Is India’s recovery already priced in, or can value still be found?
By Narayan Shroff, Investment Director for Barclays Private Clients India
Despite being the first major economy to emerge from the Delta variant, India’s economy – and those invested in it – may still be in for a bumpy ride.
Following a sharp drop in COVID-19 cases, normal life has resumed across much of the country; and India’s economy is looking to claw back to pre-pandemic levels. Yet, fears remain a new variant could quickly derail any nascent recovery especially with the slow pace of India’s vaccination programme.
And given the uncertainties over inflation, central bank policy and how much of the recovery has already been priced into equity valuations, a review of your Indian investments may be on the cards.
Inflation poses problem for Reserve Bank of India
We’re seeing signs of a tepid recovery, but India’s rising inflation is creating a dilemma for the Reserve Bank of India (RBI). Much of India’s inflation comes from imports, so there seems little domestic monetary policy can do to address the issue. Also, the output gap remains negative, pricing power appears relatively weak and fiscal revenues constrained.
RBI governor Shaktikanta Das has been surprisingly dovish through the pandemic – with his accommodative policies to stimulate growth – and we don’t see any reason for this to suddenly stop. The governor appears committed to maintaining the central bank’s growth supporting bias, even at the expense of temporarily higher inflation.
Thus, the key risk is an uptick in medium-term inflation expectations. And while the RBI is beginning to slowly turn off the money taps to reduce the liquidity it provided during the pandemic, a rate hike does seem unlikely any time soon.
Meanwhile, Indian bank credit growth remains subdued, probably due to risk aversion – with deposits consistently outpacing credit growth. This excess liquidity is being parked with the central bank under the reverse-repo window, earning just above 3% – close to the savings deposit rate for banks.
However, the opening-up of the economy is expected to improve credit flows. The main downside risks are if COVID restrictions return should cases rise again.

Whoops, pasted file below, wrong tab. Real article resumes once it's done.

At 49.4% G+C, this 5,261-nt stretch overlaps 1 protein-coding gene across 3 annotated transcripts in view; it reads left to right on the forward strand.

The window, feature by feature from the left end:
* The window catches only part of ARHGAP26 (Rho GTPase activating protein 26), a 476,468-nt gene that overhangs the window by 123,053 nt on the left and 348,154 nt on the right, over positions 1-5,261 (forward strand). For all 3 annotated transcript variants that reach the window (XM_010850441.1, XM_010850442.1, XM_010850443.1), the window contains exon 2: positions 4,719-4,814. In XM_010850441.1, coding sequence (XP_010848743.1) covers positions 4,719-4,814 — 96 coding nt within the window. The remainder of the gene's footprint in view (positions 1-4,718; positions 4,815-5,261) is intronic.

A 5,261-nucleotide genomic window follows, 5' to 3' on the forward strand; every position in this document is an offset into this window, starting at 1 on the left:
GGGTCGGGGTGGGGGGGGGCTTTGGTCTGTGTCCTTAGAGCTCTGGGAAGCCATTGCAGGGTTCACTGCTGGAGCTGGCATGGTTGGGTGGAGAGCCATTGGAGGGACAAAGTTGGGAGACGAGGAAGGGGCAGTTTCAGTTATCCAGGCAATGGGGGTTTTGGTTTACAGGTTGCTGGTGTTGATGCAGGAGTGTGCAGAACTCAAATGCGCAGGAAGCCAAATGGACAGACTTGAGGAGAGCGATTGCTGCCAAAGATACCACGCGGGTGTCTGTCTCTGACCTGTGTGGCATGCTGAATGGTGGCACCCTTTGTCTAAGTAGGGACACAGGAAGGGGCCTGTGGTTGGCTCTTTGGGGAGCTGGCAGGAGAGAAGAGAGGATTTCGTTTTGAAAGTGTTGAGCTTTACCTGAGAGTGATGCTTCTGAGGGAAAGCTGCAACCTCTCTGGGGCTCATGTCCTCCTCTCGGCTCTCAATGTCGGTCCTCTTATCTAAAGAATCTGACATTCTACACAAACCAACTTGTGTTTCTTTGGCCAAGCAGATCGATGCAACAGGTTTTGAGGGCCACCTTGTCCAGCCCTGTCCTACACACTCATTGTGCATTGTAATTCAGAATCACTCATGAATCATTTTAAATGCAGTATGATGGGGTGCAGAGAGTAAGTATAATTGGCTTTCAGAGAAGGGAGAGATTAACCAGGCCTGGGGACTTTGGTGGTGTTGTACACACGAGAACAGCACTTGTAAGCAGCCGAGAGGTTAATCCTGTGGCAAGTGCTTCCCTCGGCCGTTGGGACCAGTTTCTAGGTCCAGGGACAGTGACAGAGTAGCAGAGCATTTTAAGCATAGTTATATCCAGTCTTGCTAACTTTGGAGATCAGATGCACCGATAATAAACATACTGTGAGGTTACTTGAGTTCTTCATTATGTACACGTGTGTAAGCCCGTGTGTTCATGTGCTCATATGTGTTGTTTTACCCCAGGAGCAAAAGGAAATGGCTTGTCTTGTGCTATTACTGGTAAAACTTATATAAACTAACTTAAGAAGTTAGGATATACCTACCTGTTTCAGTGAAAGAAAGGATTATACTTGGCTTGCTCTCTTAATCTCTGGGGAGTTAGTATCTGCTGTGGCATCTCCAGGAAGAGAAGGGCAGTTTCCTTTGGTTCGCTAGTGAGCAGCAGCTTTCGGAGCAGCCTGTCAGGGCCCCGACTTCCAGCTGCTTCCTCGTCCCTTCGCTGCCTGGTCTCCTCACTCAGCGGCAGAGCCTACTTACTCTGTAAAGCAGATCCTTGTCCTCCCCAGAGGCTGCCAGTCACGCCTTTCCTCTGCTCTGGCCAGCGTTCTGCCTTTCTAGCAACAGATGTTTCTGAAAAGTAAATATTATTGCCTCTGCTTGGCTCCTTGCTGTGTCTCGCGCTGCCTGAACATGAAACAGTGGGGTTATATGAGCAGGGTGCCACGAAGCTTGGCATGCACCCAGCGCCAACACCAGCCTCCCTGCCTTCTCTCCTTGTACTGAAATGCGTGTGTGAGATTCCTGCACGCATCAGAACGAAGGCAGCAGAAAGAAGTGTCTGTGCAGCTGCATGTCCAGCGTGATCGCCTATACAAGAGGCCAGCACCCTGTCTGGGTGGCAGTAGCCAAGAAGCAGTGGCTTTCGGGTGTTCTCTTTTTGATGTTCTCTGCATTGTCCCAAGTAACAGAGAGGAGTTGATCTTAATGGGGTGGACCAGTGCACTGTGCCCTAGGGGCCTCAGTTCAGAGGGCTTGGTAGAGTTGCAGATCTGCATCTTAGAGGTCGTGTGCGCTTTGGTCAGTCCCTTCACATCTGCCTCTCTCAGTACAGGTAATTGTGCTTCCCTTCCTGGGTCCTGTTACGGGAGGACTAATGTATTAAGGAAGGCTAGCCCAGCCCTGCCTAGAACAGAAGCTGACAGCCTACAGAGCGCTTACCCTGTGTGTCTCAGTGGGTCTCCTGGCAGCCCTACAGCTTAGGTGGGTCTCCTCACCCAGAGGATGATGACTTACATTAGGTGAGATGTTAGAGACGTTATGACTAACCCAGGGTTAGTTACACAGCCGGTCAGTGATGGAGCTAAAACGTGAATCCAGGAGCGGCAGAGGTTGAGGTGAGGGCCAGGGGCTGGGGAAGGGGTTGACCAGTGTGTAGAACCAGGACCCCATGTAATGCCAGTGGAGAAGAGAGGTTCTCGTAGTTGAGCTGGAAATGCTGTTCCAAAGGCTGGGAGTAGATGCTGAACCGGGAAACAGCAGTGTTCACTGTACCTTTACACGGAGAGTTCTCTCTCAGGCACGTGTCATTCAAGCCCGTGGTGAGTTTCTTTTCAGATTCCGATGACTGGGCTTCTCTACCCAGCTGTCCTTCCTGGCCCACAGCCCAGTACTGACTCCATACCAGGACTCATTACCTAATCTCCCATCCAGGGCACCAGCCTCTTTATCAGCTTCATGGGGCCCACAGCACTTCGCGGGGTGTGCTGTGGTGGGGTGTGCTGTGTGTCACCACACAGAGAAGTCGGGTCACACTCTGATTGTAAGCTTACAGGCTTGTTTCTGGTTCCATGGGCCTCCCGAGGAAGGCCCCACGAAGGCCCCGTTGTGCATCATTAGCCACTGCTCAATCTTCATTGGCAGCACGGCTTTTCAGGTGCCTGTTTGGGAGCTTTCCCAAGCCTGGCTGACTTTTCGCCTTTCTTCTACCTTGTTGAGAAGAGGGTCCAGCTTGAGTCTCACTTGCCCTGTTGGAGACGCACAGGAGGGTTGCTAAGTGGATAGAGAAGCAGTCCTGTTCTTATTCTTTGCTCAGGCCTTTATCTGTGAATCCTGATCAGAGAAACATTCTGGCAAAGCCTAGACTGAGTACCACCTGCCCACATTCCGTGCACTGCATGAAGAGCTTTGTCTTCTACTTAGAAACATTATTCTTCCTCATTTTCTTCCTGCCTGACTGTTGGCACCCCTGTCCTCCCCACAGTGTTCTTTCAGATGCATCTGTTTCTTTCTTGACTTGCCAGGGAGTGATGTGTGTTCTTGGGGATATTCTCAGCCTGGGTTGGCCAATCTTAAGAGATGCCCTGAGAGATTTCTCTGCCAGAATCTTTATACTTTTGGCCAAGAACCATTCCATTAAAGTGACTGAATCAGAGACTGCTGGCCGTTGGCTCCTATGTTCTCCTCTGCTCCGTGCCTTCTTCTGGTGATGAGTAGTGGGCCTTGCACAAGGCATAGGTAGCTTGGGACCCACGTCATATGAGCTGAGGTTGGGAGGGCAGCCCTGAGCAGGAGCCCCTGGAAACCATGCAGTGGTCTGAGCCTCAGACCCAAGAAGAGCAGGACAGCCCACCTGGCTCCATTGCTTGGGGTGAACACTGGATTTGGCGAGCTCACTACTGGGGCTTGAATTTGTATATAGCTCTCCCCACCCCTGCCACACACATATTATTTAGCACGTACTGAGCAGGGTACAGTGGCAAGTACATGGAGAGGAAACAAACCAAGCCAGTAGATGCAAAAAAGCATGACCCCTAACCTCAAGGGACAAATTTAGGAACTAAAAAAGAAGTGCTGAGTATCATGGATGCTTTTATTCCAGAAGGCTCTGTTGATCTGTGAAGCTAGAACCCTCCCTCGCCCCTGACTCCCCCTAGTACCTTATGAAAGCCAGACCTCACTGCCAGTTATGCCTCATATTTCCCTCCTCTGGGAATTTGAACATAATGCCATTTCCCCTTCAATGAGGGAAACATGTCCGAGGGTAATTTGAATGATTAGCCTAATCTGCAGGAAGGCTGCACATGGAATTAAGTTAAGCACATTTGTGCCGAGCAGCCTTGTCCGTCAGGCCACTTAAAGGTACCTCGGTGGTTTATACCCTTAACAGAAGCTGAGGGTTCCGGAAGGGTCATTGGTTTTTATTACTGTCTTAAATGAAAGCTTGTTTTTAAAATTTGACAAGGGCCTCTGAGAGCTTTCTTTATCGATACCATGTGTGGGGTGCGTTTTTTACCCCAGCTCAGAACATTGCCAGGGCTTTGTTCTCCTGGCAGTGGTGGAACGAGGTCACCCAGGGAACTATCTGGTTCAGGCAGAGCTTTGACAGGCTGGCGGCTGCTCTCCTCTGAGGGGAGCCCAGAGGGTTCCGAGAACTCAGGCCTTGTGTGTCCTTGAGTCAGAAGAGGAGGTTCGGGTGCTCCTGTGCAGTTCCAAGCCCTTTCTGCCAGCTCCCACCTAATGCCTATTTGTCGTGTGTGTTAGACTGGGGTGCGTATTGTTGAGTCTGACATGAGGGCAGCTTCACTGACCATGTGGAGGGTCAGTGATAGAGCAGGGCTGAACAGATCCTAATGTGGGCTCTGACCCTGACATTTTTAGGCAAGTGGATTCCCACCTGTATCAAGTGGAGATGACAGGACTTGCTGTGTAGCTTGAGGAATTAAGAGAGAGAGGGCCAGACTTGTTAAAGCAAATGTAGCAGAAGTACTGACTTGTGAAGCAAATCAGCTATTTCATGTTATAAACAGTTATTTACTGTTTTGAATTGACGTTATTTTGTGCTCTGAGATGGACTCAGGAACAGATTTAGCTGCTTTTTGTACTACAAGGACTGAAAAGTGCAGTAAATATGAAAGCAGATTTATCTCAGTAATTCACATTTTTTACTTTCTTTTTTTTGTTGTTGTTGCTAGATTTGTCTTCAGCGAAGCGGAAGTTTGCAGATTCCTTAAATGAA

Finding value in bond markets
While the supply of Indian government bonds, or G-Secs, remains high, primary issuances of corporate bonds in the domestic market are low – due mainly to volatile markets. Overall, local primary issuance between April and June was 70% lower than last year.
However, we need to factor in the changing sources of funding, especially for stronger Indian corporates, with record international bond issuance this year, a growing REITs and InvITs market as well as booming IPO and private equity markets.
Keeping core portfolios invested in high-grade corporate bonds of up to 5-year maturities seems preferable, ideally through a mix of roll-down strategies and actively managed portfolios in this segment. The steep rates curve appears to offer enough carry to compensate for any residual duration risk in these portfolios.
However, the term premia available on longer maturity bonds offers unattractive risk-weighted reward.
In a “core/satellite” strategy, it may be worth building a satellite fixed income portfolio across mid-yield, high-yield and structured credit at this stage of the broader economic recovery. Among bond segments, the non-AAA one seems preferable with a focus on credit/perception upgrade candidates.
We’re targeting sectors likely to profit from government policies and the economic revival, including infrastructure and residential real estate-backed debt, and certain non-banking financial companies. Prudent selection, diversification and monitoring is key in this sector.
Time to review equity allocations?
With the recovery in Indian equities this year, it may be time to review asset allocation and consider rebalancing portfolios.
Due to richer valuations, we’re focusing on superior-quality businesses with a resilience bias, pricing power and ability to acquire market share.
But it might also be worth weighting more to Indian equities using a core/satellite approach, with the satellite portion representing higher-risk strategies. Although staggering allocations and maintaining appropriate portfolio diversification may be advisable to mitigate potential volatility.
Meanwhile, valuations of Indian equity indices do not appear to be at exuberant levels. But neither do they seem cheap. Much of the expected earnings revival in stocks due to pent-up demand has likely been priced into valuations.
Active management therefore remains key, while market corrections – which might feasibly be short and shallow – may provide good buying opportunities.
Don’t get blinded by benchmarks
As the broader economic recovery solidifies, an exciting set of opportunities for satellite strategies in portfolios can be found in the wider equity market.
Such investments seem likely to outperform large-cap stocks over the next 12-18 months. This seems to be especially the case in the small and mid-cap space and in sectors and themes underrepresented in blue-chip indices, like the Nifty50 or Sensex.
Some of the sectors and themes that look attractive include engineering and capital goods, housing, industrial metals, manufacturing, financialisation and formalisation, and travel and tourism.
Unlisted opportunities and the surging IPO market also continue to attract attention, especially late-stage venture capital, private equity and pre-listing markets. The acceleration in progress made by domestic technology and technology-driven businesses during the pandemic is expected to keep primary markets abuzz for years to come.